19). The debate: Randomly divide the teenagers up into, for example, ‘support’ and ‘Oppose’ groups on a particular issue. They have to argue their position regardless of their personal conviction on the issue. This can be quite liberating and lead to a great discussion of the issue without anyone feeling vulnerable about their own position or thoughts.
Please add your thoughts/ideas via the comments!
The work below is from Rethinkng Youth Ministry, please do not lift, appropriate or use without creditting Jacob and Brian.
1) The Continuum – A non-threatening way to get teens thinking without the fear of saying something “stupid” is to indicate an imaginary line down the middle of the room. One end represents “agree,” the other “disagree” and every gradation of opinion in between. Start off by making a statement related to your discussion topic such as “It’s okay to be dishonest to avoid hurting some one’s feelings.” Teens then place themselves anywhere along the line that indicates how they feel about the statement. You can even ask some people to explain why they placed themselves where they did on the line. This is a low-stress way to get kids thinking, for them and you to see where other group members stand on the topic, and gets them moving around.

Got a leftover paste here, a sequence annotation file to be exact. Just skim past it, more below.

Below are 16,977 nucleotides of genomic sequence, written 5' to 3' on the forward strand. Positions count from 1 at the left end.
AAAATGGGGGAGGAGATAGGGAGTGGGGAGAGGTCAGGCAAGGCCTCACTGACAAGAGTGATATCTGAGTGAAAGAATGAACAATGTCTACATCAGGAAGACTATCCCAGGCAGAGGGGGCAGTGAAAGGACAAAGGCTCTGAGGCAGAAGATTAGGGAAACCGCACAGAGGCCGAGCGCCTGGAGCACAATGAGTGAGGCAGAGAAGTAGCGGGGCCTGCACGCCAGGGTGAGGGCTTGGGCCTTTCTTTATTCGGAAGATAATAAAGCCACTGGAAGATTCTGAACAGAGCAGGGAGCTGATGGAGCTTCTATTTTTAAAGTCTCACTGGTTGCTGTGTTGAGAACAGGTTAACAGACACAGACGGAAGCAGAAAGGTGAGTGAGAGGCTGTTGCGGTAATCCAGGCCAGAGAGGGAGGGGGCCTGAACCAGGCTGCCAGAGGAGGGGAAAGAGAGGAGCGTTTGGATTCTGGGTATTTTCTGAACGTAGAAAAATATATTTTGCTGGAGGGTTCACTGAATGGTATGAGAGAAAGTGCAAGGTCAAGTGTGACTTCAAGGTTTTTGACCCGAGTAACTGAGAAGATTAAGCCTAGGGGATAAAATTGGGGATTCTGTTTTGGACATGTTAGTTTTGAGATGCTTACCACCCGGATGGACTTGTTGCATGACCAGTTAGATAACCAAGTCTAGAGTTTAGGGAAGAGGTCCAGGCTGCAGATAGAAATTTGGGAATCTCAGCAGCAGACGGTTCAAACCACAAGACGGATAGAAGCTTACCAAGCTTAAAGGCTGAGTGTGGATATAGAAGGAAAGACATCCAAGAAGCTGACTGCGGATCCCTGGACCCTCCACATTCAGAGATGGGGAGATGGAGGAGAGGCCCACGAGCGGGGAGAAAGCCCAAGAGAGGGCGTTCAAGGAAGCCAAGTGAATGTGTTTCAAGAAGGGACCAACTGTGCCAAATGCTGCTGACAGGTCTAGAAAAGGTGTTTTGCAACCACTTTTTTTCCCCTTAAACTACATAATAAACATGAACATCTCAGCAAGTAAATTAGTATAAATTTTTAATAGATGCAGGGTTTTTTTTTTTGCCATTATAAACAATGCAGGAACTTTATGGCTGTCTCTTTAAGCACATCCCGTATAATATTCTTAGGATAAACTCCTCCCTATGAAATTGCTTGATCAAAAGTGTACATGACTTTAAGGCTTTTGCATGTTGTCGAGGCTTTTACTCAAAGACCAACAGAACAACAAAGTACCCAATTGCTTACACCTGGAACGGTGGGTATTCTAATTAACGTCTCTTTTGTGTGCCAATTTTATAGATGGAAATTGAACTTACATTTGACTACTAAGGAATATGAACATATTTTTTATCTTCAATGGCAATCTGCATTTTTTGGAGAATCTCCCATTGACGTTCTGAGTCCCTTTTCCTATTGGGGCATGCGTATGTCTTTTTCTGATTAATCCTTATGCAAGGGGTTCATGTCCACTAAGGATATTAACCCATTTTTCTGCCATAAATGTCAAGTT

2) Hypotheticals – Write up some very brief (paragraph long) hypothetical situations that relate to your discussion and invite small groups to discuss their reactions.
3) Graffiti wall – Put up blank sheets of paper around the room, perhaps with different questions on them. Invite the youth to stand in small groups at each sheet, write or draw their responses, and then when you say “Next!” they move to the next sheet and respond there, also taking time to see what other groups have written.
4) Fishbowl – Put kids in a circle and take turns pulling questions on the topic out of a hat. Then you pass the question around the circle and each person either passes or responds. I usually don’t allow any feedback on any one’s responses until everyone has had a chance to share.
5) Vote – Have a mock election with a ballot covering the issues you want to discuss and have everyone fill out the ballot at the beginning. During the discussion, have someone tabulate the votes. You could divide groups up into those who are pro/con on the issues and have them develop their arguments and give stump speeches. At the end, either reveal the results of the vote, give them a chance to vote again and see if you get different results now that they are (hopefully) more informed, or simply ask for a show of hands of those who have altered their opinion since the beginning of the discussion.